Box Office Report Card: The Big Surprises so far
Other than the obvious hits and misses, there are always films that surprise you. This kind emerges from nowhere, has little going for it yet it turns out to be the dark horse.
The first half of 2011 had numerous surprises in store for us and they surpassed our expectations by either doing great business or garnering critical acclaim. Or both.
In this last part of our series on the box office so far, here are sleeper hits that gradually grew on us.
Stanley Ka Dabba
Auteur Amole Gupte's directorial debut, Stanley Ka Dabba has an endearing quality and proved why cinema should be like this. While it lacked the technical finesse and Aamir Khan's star power of Taare Zameen Par, the film has its soul in place. It's a slow-burner and takes a re-viewing to settle down.
A throwback to the Iranian films -- most of which famously feature children as subjects -- Stanley Ka Dabba relies on young talent and was made on a bare-minimum. It's probably the closest mainstream Bollywood has got to the guerrilla style of filmmaking.
Granted the tax-free status, Stanley Ka Dabba even raked in good business; it made Rs 3.80 crore within its first week of release.
Read the review here.
Image: A still from Stanley Ka Dabba
Shor In The City
While the film had been making rounds of international film festival circuit, back home there was no buzz until it quietly opened in April. Gradually, through strong word-of-mouth and upbeat reviews (we strongly recommended it, granting it a four star rating), Shor in the City made quite some noise. It punched in Rs 3.85 crore only in four days.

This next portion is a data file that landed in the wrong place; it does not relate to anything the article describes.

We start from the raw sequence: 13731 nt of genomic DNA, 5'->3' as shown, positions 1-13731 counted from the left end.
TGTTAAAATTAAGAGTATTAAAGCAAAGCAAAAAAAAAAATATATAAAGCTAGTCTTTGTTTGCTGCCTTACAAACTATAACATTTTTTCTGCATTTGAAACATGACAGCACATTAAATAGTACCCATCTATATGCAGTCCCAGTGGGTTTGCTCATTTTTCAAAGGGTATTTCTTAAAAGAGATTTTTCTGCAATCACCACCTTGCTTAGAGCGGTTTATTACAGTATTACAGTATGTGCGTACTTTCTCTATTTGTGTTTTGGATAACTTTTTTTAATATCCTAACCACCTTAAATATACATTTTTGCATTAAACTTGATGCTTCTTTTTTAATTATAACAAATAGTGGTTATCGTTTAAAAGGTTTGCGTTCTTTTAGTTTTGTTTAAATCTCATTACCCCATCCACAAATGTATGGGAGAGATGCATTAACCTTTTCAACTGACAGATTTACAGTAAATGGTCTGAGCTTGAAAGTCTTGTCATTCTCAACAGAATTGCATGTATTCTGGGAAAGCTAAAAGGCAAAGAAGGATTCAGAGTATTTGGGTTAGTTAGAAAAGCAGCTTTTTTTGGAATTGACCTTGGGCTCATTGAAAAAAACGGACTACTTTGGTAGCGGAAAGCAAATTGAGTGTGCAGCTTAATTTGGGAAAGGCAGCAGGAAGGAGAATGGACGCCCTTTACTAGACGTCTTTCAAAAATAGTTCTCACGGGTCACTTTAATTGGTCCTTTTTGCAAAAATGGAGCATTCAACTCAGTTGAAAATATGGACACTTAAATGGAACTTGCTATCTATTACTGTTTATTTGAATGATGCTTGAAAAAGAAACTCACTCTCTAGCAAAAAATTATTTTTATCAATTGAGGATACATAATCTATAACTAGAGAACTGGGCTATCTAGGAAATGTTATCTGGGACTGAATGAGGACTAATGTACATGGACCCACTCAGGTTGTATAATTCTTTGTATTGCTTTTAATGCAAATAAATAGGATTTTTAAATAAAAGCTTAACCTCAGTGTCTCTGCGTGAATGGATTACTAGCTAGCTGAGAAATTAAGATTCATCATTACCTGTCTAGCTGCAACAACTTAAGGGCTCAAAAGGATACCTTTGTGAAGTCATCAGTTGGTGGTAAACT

Read the review here.
Image: A still from Shor In The City
Yeh Saali Zindagi
Sudhir Mishra's crime and political saga had been in the making for a while before it released in February. In this age of massive promotions, Yeh Saali Zindagi came with zero hype, unless of course you count the controversy over the swear word 'saali' in its title.
Despite its catchy title, Yeh Saali Zindagi didn't make immediate commercial inroads. On the other hand, Sudhir, ever the darling of the critics, managed to invite good press.
The black comedy starring Irrfan Khan, Arunoday Singh and Chitrangda Singh re-established Sudhir as a filmmaker of substance, though there are some who still doubt that.
Image: A still from Yeh Saali Zindagi
Socially concerned and gritty in its depiction of urban malaise, Onir's episodic I Am was made with intense passion -- and struggle. As Onir went about mobilising finance from the most unexpected quarters, social media came to his rescue. People from all walks of life helped fund I Am.
Right from day one, it was meant to be an art-house movie and it was generally agreed that it may not work its way at the box office.
However, I Am, backed by A-class performances and its bold subject matter -- covering a broad range of issues such as child abuse, homosexuality and sexual identity -- did surprising well commercially. As expected, it received rave reviews.
Image: A still from I Am
Pyaar Ka Punchnama
Devoid of any known name, this rom-com set entirely in Delhi and made by a debutant director came with zero expectations. It looked so much like Dil Chahta Hai and other male-bonding flicks that the naysayers had nearly written its epitaph even before it opened.
While it worked mostly in the big cities, Gen-X seemed to connect with its youthful vibe. While it's a film could have been definitely better, in the quality-parched times even that's saying a lot.
Image: A still from Pyaar Ka Punchnama
Okay, it's not exactly the best thriller in the history of cinema but Prawaal Raman's 404 managed to keep you hooked. 404 is a room number in a hostel in which the protagonist moves without realising it's haunted.
Proficiently shot, 404 captured the spooky environs of the medical campus in which the story plays out. In spite of a low-key cast and weak promotions, 404 unlocked your mind; staying true to what the posters screamed.
Image: A still from 404